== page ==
From The Texas Tribune:
Tucked away in a quiet corner of Texas state government, an arcane team of 100 or so budget nerds has led a private, if stressful, life — running financial models, ensuring state government and its private contractors aren’t spending beyond their means, and keeping lawmakers informed about each line item in the state’s 1,000-page, $250 billion two-year budget.
But these days, interviews with current and former budget agency staff indicate the emptying halls of their downtown Austin office feel more like the setting of an Agatha Christie novel.
The Texas Legislative Budget Board, created in 1949 to support full-time experts who track fiscal issues for the state’s part-time Legislature, provides the analysis on which the state bases its budget calculations — for example, how much money it costs to pay public school teachers or to fund hospital beds for people in mental health crisis.
It’s up to state lawmakers to set spending priorities, but legislators say their ability to make funding decisions is only as good as the information they receive from the experts.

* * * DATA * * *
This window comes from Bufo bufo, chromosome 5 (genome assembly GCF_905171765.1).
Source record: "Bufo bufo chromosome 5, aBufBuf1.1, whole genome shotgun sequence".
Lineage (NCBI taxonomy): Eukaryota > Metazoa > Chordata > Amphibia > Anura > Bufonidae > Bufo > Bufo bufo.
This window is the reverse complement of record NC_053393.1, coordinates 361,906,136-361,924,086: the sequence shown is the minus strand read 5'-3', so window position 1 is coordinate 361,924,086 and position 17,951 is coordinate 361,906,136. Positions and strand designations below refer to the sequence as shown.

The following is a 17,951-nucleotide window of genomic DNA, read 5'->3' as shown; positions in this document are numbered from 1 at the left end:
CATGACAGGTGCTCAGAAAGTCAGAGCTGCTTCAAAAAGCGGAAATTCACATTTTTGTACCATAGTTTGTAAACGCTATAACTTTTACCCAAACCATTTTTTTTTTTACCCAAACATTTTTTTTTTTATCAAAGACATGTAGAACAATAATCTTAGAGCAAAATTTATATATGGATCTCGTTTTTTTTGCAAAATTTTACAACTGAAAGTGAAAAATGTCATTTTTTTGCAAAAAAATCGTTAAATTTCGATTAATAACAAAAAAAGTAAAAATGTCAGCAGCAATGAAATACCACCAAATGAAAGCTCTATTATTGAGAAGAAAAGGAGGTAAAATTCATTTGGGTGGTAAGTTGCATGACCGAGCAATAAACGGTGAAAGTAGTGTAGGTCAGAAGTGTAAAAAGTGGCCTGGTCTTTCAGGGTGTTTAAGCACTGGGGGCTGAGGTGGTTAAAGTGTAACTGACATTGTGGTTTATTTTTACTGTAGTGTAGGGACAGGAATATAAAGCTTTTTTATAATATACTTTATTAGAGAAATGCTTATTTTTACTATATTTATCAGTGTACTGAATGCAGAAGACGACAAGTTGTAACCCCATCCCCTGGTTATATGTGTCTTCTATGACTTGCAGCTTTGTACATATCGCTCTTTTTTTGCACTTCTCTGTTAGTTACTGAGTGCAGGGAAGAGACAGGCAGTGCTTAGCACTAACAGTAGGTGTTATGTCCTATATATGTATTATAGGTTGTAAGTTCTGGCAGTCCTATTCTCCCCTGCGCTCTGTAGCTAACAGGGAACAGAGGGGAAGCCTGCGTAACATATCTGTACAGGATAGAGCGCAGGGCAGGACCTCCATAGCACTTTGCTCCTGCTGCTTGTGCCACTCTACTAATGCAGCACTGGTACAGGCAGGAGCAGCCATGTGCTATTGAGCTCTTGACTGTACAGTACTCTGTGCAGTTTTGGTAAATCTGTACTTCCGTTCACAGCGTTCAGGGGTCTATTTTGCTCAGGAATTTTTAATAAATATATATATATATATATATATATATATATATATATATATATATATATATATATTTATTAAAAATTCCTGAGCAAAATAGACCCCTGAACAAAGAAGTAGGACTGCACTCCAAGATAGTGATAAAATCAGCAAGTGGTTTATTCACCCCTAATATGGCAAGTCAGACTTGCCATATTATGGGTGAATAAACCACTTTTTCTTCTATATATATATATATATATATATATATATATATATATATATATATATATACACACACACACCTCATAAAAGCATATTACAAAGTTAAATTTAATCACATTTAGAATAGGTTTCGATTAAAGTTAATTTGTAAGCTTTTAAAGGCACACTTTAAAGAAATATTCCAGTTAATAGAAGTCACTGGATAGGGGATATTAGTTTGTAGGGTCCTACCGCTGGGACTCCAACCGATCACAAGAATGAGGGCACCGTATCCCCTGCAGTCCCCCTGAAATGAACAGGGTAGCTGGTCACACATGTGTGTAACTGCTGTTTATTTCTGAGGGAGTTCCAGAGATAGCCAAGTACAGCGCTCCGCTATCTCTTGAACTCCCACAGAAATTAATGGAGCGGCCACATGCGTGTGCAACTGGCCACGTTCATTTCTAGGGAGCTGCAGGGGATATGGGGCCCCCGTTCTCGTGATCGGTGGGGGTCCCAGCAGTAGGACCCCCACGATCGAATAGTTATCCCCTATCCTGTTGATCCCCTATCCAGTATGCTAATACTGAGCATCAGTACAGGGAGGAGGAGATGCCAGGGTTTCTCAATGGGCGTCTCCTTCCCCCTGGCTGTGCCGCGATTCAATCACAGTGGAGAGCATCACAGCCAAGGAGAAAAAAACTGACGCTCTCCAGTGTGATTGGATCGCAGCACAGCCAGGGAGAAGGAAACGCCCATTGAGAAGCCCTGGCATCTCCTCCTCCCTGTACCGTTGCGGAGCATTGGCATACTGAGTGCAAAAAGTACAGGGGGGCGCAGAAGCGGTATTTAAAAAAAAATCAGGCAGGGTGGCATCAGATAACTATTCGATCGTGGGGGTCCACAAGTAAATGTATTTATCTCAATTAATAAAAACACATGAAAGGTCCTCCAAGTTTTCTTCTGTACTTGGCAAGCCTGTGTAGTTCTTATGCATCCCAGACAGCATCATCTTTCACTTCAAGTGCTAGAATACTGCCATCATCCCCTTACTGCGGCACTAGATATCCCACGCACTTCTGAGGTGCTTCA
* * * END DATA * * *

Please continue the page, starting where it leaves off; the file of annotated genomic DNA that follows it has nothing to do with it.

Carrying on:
“The LBB provided invaluable, unbiased information, which is critical to the development of the state budget,” outgoing state Rep. John Zerwas, a Richmond Republican who chaired the House Appropriations Committee, said in a statement.
The quality of that information may be in jeopardy; the agency is moldering as a quiet war erupts between its two masters.
State law names the lieutenant governor and House speaker as co-chairs of the 10-member board, which is supposed to jointly appoint an executive director to lead the agency. Last year, for the first time in nearly 70 years, that failed to happen; by Halloween, the agency will have been headless for a year.